Long-Acting Injectable Risperidone for Relapse Prevention and Control of Breakthrough Symptoms After a Recent First Episode of Schizophrenia : A Randomized Clinical Trial.
This 12-month open-label randomized controlled trial found that long-acting injectable risperidone, compared with oral risperidone, was associated with significantly greater relapse prevention and medication adherence in patients with recent-onset schizophrenia.
- Open-label randomized controlled trial, with a fully crossed 2 x 2 design (2 drug treatments crossed with 2 psychosocial treatments). Participants and symptom raters were not blinded to treatment condition.
- N=83 patients with recent-onset schizophrenia (past 2 years) randomized to receive 12 months of either long-acting injectable risperidone or oral risperidone. Half of each treatment group received cognitive remediation (CR), while the other half received healthy-behaviors training (HBT):
- Long-acting injectable risperidone & CR (n=19)
- Long-acting injectable risperidone & HBT (n=21)
- Oral risperidone & CR (n=22)
- Oral risperidone & HBT (n=21)
- Setting: UCLA research clinic, from 2005-2012.
- Participants were 78% male, mean age 21.5 years old, mean time since psychosis onset 7 months.
- Primary outcome: psychotic exacerbation/relapse, assessed every 2 weeks with the Brief Psychiatric Rating Scale (BPRS).
- Secondary outcomes:
- Psychiatric hospitalizations.
- Psychotic symptom control, as measured by BPRS hallucinations and unusual thought content rated <4.
- Drug discontinuation.
- The long-acting injectable group had a significantly lower rate of exacerbation/relapse compared with the oral risperidone group (P<0.001):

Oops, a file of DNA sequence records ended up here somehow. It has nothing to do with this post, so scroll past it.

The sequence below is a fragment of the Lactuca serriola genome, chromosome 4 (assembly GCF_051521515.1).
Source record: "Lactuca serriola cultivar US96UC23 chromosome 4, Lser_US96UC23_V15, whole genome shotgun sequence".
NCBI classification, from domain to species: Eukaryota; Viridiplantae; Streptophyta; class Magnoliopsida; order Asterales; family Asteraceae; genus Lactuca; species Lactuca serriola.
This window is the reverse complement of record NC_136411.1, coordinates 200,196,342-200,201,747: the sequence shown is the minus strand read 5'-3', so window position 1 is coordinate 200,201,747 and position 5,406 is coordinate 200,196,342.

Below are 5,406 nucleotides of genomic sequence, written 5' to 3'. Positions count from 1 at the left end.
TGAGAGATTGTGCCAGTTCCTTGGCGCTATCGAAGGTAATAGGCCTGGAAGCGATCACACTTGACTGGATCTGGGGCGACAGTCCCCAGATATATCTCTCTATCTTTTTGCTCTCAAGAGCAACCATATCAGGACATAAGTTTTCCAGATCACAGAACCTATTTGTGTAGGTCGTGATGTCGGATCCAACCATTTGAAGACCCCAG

- 5% of long-acting injectable risperidone patients relapsed (2/40 patients).
- 33% of oral risperidone patients relapsed (14/43 patients).
- There was no significant difference in exacerbation/relapse rate between the two psychosocial treatments (P=0.60):
- 22% of cognitive remediation group.
- 17% of healthy-behaviors training group.
- Of the 14 patients who relapsed while on oral risperidone, 12 occurred within the first 6 months of treatment.
- Psychiatric hospitalization was required by fewer patients receiving long-acting injectable compared with oral risperidone (5% vs 18.6%, P=0.05)
- Discontinuation of treatment owing to lack of efficacy was significantly lower for long-acting injectable compared with oral risperidone (2.5% vs 17%, P=0.01).
- Discontinuation of treatment owing to intolerable adverse effects did not differ significantly between long-acting injectable and oral risperidone (10% vs 21%, P=0.14).
- Medication adherence was significantly higher with long-acting injectable compared with oral risperidone, despite monitoring with frequent pill counts, blood tests, and the Medication Event Monitoring System.
Subotnik KL, Casaus LR, Ventura J, et al. Long-Acting Injectable Risperidone for Relapse Prevention and Control of Breakthrough Symptoms After a Recent First Episode of Schizophrenia : A Randomized Clinical Trial. JAMA Psychiatry. June 2015. doi:10.1001/jamapsychiatry.2015.0270.